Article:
Quote by 20Tigers
So if G7 is your tonic chord and you're wanting to harmonize a melody over that chord in thirds then you would harmonize the notes the same way you would the G major triad EXCEPT you would use F instead of F#. So you approach it as if you are using the G major scale - just making sure to lower the F# to an F natural.

Hopefully that makes sense.
This is where the "modes" discussion can be utilized, believe it or not, effectively.

I think in "chord scale theory", we would indeed use the G major scale over a G major chord, not matter what the key signature.

But if we're playing in C, and want to stay in C, we would use "G Mixolydian", which flats than durn ole F, for us....

And before you get all angry and red in the face; yes, I'm quite aware that doesn't make the music modal, it just gives a name to the modal scale we're technically using....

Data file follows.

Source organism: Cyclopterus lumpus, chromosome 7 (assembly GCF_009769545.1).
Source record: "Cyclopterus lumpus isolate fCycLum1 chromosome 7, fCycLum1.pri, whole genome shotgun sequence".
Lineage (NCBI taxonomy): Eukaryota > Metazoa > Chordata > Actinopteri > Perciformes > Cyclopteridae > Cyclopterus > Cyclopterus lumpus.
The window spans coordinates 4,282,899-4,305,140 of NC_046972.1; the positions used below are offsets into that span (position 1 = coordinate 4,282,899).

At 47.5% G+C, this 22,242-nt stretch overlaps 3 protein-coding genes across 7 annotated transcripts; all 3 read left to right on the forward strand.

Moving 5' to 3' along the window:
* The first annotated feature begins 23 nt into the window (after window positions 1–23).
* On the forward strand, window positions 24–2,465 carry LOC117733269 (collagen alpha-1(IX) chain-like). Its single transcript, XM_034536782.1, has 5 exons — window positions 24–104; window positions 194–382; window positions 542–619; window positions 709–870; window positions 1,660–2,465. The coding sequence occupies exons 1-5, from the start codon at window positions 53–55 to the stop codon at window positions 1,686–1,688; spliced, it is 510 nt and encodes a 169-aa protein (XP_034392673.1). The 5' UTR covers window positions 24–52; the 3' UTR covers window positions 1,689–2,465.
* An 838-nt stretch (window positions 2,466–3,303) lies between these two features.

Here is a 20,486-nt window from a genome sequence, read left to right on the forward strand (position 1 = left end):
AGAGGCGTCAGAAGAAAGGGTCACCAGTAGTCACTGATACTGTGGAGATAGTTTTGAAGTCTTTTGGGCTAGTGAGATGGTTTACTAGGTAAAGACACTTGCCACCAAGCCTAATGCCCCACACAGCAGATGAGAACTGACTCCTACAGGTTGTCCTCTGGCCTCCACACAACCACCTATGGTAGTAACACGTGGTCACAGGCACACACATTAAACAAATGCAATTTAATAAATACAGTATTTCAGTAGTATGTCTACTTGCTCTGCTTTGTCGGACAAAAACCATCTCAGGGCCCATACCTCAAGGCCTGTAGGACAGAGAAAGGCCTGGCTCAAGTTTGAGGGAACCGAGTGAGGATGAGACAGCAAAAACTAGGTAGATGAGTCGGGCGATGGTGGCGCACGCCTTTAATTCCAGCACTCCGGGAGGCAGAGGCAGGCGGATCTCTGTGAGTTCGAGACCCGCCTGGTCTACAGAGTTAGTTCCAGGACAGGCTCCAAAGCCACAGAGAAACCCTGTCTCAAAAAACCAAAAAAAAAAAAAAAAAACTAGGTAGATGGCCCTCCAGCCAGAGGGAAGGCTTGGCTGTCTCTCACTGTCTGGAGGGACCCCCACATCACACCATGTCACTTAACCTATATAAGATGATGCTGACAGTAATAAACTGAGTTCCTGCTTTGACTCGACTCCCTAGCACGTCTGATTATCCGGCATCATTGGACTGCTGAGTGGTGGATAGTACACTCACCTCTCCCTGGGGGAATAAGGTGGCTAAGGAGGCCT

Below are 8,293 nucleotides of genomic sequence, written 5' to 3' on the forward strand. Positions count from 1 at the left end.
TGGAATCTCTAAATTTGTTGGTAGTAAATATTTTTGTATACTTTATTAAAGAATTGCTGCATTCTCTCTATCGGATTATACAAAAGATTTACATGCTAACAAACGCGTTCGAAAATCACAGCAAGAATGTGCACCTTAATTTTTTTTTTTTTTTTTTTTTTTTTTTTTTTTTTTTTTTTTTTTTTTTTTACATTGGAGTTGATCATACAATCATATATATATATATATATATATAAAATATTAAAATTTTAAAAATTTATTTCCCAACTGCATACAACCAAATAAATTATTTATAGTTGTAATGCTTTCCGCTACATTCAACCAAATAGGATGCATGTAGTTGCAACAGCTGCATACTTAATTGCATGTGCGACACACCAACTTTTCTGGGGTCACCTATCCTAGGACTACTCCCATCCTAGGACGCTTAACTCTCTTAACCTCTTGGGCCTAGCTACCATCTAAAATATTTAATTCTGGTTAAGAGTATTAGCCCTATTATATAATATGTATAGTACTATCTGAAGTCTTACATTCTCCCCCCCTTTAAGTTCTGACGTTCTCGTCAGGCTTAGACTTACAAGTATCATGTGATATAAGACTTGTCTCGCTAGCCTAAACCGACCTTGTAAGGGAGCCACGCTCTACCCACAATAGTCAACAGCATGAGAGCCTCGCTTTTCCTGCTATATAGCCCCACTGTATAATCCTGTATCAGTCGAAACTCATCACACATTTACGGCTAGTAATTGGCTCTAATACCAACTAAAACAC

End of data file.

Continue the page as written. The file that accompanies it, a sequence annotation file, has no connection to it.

Oh sure, call me crazy, but I've seen a thread go on for pages, trying to determine what to call a G scale with an F natural in it. "Well, I'd call it G major with an F natural"! No, I'd call it G mixolydian! "I'd just tell the bass player to flat the F"!
Last edited by Captaincranky at Jan 20, 2015,
#27
We're doing that thing again where there's a disconnect between the polyphonic/voice leading perspective and the pop/contemporary music "vertical" perspective. We all agree on most everything here, we just say it differently.

Although I have to jump out and say that B7 and Cb7 are NOT the same, just as a #5 and b13 are not the same.

And yes, this is the biggest advantage of CST right here.